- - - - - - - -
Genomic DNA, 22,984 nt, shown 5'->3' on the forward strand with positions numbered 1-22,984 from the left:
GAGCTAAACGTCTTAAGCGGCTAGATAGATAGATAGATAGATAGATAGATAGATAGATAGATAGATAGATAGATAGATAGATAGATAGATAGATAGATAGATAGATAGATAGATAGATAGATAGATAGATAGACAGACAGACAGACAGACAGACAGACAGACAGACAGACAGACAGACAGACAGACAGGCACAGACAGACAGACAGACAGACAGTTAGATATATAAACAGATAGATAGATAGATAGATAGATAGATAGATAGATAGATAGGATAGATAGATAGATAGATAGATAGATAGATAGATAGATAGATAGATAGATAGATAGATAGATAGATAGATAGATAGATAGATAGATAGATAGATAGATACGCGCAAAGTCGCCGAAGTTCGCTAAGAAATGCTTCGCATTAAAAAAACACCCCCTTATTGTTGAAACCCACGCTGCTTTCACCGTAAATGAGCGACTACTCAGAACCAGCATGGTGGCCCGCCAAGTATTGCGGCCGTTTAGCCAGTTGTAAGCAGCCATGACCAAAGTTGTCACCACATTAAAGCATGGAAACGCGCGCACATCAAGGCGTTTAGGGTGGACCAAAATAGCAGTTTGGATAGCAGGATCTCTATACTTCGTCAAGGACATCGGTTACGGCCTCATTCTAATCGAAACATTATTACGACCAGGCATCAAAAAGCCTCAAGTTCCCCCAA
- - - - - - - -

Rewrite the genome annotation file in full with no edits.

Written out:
Genomic DNA, 22,984 nt, shown 5'->3' on the forward strand with positions numbered 1-22,984 from the left:
GAGCTAAACGTCTTAAGCGGCTAGATAGATAGATAGATAGATAGATAGATAGATAGATAGATAGATAGATAGATAGATAGATAGATAGATAGATAGATAGATAGATAGATAGATAGATAGATAGATAGATAGACAGACAGACAGACAGACAGACAGACAGACAGACAGACAGACAGACAGACAGACAGGCACAGACAGACAGACAGACAGACAGTTAGATATATAAACAGATAGATAGATAGATAGATAGATAGATAGATAGATAGATAGGATAGATAGATAGATAGATAGATAGATAGATAGATAGATAGATAGATAGATAGATAGATAGATAGATAGATAGATAGATAGATAGATAGATAGATAGATACGCGCAAAGTCGCCGAAGTTCGCTAAGAAATGCTTCGCATTAAAAAAACACCCCCTTATTGTTGAAACCCACGCTGCTTTCACCGTAAATGAGCGACTACTCAGAACCAGCATGGTGGCCCGCCAAGTATTGCGGCCGTTTAGCCAGTTGTAAGCAGCCATGACCAAAGTTGTCACCACATTAAAGCATGGAAACGCGCGCACATCAAGGCGTTTAGGGTGGACCAAAATAGCAGTTTGGATAGCAGGATCTCTATACTTCGTCAAGGACATCGGTTACGGCCTCATTCTAATCGAAACATTATTACGACCAGGCATCAAAAAGCCTCAAGTTCCCCCAA